Rohrer and Siebenmorgen (2004) [6] observed that the highest concentration of γ-oryzanol occurred at a 10 second milling time for rice varieties Cypress and Drew. These findings are similar to those of our study, and collectively indicate that the highest concentration of γ-oryzanol is contained in the outer portion of the bran layer for three rice varieties.

Mean values for Cypress of 192.0 μg/g of vitamin E and 2197.40 μg/g of γ-oryzanol were obtained in our study. Bergman and Xu [10] found a mean vitamin E value of 309.37 mg/kg (μg/g) for Cypress and a mean value of 4144.54 mg/kg (μg/g) for oryzanol. Our study resulted in a ratio of vitamin E to γ-oryzanol of 11.4 for Cypress, while [10] obtained a ratio of 13.3. Bergman and Xu [10] used an extraction method without a saponification step; we used an extraction method with a saponification step which lowers extraction recovery by causing hydrolysis of γ-oryzanol.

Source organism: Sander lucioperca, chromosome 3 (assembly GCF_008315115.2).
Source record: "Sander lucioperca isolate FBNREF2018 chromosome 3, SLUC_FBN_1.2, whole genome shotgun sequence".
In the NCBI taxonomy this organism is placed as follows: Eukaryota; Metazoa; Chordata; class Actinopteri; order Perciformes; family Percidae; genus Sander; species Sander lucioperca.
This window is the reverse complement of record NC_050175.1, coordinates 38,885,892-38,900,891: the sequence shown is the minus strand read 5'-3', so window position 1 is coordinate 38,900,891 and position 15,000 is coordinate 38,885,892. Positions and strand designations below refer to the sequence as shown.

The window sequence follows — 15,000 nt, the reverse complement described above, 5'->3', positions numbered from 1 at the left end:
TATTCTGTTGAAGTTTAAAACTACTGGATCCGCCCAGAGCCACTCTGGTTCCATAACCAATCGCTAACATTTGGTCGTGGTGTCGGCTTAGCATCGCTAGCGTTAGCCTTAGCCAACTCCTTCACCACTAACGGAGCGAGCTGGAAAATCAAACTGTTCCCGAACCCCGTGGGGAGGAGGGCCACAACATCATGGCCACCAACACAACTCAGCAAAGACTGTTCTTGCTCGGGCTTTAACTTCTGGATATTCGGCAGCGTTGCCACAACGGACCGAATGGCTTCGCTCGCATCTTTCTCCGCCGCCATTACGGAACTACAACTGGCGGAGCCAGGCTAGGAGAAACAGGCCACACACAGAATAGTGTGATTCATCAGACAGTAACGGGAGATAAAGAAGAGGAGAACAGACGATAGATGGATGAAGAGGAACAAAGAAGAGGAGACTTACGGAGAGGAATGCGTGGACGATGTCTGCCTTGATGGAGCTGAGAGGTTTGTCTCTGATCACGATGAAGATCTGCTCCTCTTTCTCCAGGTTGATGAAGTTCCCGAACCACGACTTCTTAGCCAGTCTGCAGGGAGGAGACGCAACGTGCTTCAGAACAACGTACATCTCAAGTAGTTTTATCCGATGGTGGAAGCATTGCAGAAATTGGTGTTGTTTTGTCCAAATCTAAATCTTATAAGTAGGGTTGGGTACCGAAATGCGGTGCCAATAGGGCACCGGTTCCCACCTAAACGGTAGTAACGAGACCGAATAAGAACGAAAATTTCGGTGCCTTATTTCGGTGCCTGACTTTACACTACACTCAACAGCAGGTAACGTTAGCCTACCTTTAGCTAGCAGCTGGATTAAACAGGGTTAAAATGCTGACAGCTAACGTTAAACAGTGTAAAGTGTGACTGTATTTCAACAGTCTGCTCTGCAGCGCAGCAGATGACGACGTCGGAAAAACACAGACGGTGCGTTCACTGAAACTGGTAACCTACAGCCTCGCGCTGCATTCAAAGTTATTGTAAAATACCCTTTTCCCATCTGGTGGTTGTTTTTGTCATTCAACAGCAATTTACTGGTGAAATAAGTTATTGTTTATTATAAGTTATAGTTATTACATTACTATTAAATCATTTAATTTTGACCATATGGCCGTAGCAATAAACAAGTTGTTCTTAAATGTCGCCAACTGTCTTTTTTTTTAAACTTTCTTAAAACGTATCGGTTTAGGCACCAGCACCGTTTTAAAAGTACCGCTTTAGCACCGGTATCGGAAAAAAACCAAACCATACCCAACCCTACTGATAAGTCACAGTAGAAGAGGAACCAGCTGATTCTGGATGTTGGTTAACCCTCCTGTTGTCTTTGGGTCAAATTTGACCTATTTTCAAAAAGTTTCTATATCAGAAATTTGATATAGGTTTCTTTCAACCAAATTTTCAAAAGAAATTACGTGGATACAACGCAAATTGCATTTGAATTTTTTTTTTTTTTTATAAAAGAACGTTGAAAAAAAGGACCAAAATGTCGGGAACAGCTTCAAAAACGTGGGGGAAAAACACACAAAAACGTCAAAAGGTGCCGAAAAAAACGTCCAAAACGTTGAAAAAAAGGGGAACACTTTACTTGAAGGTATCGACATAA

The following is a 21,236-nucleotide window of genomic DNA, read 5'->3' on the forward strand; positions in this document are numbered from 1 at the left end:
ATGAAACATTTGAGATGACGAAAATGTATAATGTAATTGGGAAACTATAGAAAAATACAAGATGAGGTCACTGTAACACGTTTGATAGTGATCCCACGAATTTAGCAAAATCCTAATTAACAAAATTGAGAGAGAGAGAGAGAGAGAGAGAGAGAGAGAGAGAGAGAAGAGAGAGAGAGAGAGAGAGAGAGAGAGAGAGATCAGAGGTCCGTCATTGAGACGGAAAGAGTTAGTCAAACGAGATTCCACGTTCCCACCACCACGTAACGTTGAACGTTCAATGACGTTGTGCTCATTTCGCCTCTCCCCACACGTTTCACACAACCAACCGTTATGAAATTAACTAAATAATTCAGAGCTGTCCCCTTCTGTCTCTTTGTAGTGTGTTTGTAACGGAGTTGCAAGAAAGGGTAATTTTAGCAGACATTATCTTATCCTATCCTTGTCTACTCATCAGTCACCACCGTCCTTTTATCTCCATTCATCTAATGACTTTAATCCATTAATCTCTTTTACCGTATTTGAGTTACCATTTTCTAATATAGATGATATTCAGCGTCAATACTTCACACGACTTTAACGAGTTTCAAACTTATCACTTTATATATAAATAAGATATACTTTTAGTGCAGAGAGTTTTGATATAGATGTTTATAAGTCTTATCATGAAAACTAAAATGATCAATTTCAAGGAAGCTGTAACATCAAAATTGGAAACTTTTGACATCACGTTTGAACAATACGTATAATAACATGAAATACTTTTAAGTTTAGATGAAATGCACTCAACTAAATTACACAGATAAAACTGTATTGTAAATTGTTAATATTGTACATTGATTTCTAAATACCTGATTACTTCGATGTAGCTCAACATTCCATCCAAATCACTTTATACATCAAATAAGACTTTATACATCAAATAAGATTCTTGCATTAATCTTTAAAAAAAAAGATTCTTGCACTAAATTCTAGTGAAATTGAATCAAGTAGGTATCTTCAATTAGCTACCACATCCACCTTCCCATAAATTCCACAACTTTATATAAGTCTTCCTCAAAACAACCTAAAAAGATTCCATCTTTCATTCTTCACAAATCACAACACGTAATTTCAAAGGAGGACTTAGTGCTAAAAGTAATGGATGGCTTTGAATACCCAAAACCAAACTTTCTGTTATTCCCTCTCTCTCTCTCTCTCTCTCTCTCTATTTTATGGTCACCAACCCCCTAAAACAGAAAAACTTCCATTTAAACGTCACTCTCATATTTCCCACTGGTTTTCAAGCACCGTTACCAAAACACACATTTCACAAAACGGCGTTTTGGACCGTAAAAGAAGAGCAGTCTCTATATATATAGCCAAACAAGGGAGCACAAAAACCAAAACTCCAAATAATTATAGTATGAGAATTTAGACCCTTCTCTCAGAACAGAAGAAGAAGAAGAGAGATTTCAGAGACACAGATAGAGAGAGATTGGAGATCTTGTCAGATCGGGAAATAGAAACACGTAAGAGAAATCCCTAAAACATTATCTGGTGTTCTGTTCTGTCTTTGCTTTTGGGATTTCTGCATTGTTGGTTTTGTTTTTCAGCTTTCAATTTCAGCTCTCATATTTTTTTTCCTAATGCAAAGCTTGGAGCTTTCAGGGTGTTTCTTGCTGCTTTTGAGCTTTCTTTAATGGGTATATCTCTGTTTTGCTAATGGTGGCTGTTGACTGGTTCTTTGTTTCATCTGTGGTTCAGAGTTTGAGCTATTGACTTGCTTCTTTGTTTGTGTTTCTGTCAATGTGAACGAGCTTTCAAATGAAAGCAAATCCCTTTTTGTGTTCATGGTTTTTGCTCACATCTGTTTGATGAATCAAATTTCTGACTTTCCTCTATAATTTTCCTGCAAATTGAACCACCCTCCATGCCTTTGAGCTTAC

The amount of bran removed as a function of milling time is reported as a fraction of the total bran removed. A Langmuir trend of increasing bran fraction with increasing process time setting is observed. Cypress and Cheniere exhibit statistical differences in bran removal at some of the milling times (15, 20, 25, 35, 45 seconds). These differences may be explained by variety variances in adhesion of bran to the rice kernel. Within rice variety, differences are observed between successive milling times until the 25 and 30 second milling times (p-values < 0.05). Between successive higher milling times, no significant differences occur.

Protein and rice bran saccharide

Table 2 contains the results for protein and RBS concentration as a function of milling time for each rice variety (Figure 2). Cypress and Cheniere show decreasing protein concentration with increasing milling time. Within variety analysis shows that a significant difference exists between the 10- and 20-second milling times for Cypress and between the 5- and 10-second milling times for Cheniere (p-values < 0.05). The highest protein concentration occurs at the shorter milling times for both varieties, indicating that the majority of protein is found in the outer portion of the bran layer. Rohrer and Siebenmorgen [6] found that shorter milling times correlate to the removal of the germ and aleurone layer inside the bran; we hypothesize that protein is contained in these portions of the bran layer. Between varieties, Cypress has significantly more protein than Cheniere across the bran layer.